Friday, August 30, 2013

Death On the Job

The Bureau of Labor Statistics is out with analysis of 2011 data  for deaths on the job. ( Yes 2011, this is government work, afterall)

There were a total of 4,693 fatal work injuries in 2011. Fatally injured workers were employed in over 240 distinct occupations and over 300 unique industries in 2011. Both private sector (4,188 fatal work injuries) and public sector employees (505 fatal work injuries) face daily hazards while on the job.

In 2011, men had a rate eight times the fatal injury rate compared with women and accounted for 92 percent of all deaths at work. The self-employed were over three times more likely than workers in general to be fatally injured while working. A large portion of the self-employed workers killed annually are from high fatal injury rate occupations like farmers, construction workers, motor vehicle operators, and landscapers.

In 2011, the fatal injury rates of fishers (127.3) and loggers (104.0) were approximately 25 times higher than the national fatal occupational injury rate of 3.5 per 100,000 full-time equivalent workers. Pilots, farmers, roofers, and drivers/sales workers and truck drivers also had fatal injury rates that exceeded the all-worker rate of 3.5 fatal occupational injuries per 100,000 full-time equivalent workers.

Conversely, healthcare, sales, and education workers consistently have published fatal injury rates below the national average.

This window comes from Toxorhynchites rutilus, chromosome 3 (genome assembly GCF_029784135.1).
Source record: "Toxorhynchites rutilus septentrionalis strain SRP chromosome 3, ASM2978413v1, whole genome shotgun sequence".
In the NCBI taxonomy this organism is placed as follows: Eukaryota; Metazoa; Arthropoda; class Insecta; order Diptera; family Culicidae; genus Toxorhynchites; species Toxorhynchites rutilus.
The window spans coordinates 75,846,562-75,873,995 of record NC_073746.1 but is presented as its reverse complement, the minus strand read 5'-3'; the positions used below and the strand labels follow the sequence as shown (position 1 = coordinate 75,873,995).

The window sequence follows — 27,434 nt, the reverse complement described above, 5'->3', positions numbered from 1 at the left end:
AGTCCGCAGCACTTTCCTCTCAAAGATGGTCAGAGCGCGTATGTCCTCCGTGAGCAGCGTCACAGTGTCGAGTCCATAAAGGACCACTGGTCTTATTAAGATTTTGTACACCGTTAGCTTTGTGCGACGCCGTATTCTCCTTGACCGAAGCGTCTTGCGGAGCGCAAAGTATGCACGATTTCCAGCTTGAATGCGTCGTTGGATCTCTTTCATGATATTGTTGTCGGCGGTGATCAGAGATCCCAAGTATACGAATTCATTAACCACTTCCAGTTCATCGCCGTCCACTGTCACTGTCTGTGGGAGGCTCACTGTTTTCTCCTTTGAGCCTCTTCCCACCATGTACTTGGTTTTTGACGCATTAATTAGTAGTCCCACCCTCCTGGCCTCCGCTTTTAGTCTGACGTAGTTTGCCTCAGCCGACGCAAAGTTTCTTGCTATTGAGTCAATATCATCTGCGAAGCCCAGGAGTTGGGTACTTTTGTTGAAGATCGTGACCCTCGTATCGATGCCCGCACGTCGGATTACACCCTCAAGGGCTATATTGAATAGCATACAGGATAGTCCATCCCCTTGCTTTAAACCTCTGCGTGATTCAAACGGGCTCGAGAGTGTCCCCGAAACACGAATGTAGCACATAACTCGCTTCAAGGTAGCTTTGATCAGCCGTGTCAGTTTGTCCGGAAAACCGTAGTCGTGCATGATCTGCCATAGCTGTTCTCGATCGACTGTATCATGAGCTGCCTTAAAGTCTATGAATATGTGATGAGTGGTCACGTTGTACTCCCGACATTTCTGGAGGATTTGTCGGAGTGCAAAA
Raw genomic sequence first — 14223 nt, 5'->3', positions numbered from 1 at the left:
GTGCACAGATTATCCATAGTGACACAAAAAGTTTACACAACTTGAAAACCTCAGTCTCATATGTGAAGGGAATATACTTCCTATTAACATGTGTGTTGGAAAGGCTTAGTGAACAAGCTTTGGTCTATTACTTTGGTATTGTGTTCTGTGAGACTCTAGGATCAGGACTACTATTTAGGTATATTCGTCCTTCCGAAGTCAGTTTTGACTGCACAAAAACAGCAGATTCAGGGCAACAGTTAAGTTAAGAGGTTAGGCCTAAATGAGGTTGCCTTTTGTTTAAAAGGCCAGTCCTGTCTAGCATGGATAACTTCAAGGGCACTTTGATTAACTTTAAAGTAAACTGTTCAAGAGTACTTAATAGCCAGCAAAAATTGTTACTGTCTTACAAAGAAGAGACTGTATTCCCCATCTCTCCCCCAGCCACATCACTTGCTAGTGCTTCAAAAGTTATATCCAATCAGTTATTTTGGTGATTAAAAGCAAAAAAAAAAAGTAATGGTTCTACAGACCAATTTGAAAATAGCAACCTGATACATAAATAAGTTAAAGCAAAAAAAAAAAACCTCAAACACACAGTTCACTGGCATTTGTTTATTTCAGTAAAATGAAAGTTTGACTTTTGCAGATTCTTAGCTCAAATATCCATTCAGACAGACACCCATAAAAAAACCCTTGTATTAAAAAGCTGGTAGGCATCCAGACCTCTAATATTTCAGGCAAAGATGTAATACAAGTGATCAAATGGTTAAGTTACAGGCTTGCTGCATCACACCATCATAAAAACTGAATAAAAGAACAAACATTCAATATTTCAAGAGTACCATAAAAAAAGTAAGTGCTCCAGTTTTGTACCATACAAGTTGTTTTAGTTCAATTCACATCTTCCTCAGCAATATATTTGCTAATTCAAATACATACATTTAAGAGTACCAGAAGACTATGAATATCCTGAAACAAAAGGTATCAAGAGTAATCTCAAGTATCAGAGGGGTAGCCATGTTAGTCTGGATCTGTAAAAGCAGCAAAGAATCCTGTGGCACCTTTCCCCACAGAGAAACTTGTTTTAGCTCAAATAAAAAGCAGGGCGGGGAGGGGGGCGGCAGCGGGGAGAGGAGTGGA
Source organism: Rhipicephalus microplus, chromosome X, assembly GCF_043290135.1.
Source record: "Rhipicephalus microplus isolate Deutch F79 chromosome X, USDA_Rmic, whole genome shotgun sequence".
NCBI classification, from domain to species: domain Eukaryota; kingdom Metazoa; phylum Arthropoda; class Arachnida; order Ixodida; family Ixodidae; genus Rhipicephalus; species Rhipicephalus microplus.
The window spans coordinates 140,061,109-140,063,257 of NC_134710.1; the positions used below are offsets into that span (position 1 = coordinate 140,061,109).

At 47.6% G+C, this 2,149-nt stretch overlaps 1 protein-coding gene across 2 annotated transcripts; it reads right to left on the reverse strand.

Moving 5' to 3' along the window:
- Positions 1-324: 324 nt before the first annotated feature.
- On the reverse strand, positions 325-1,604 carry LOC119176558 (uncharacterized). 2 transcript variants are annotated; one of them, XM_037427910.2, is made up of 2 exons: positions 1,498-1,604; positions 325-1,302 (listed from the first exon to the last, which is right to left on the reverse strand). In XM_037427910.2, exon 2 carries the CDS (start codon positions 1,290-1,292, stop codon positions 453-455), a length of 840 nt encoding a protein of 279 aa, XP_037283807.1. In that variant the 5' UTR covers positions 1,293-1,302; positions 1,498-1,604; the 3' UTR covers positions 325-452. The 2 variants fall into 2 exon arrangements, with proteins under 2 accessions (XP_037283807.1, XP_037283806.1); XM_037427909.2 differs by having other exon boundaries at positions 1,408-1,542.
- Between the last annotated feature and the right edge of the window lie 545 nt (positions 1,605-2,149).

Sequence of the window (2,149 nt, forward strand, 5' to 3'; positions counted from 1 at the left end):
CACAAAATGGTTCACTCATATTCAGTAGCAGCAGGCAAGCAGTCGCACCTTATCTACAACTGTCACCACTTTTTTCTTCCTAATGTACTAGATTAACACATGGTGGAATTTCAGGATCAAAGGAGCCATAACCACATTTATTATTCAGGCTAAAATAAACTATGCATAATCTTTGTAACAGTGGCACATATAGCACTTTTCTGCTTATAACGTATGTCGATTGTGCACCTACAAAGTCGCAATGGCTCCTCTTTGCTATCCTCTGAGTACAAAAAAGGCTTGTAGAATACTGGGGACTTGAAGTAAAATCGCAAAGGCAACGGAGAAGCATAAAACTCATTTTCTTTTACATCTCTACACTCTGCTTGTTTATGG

The leading event that precipitated fatal work injuries in the United States in 2011 was roadway incidents (1,103 deaths). Falls to a lower level (553) ranked second and struck by object or equipment (476) ranked third as events leading to fatal injuries on the job. Homicide ranked fourth with 468 workers killed on the job.

Robbers were the assailants in 34 percent of the workplace homicides, the largest group of assailants. Co-workers or work associates of the deceased worker accounted for 10 percent of the assailants in homicides. Customers or clients were the assailants in 10 percent of the homicides, followed by relatives of the decedent at 8 percent.8

Although homicides accounted for 9 percent of fatal occupational injuries to men, they accounted for 20 percent to women. Relatives or domestic partners were the assailants in 38 percent of the homicides to women, compared with 2 percent of the workplace homicides involving men.


  1. Now, if we could just get the numbers up in Congress, the Senate and government agencies (you know who you are) and reduce them in the military...

  2. That map is pointless if it is just # of fatalities rather than rates.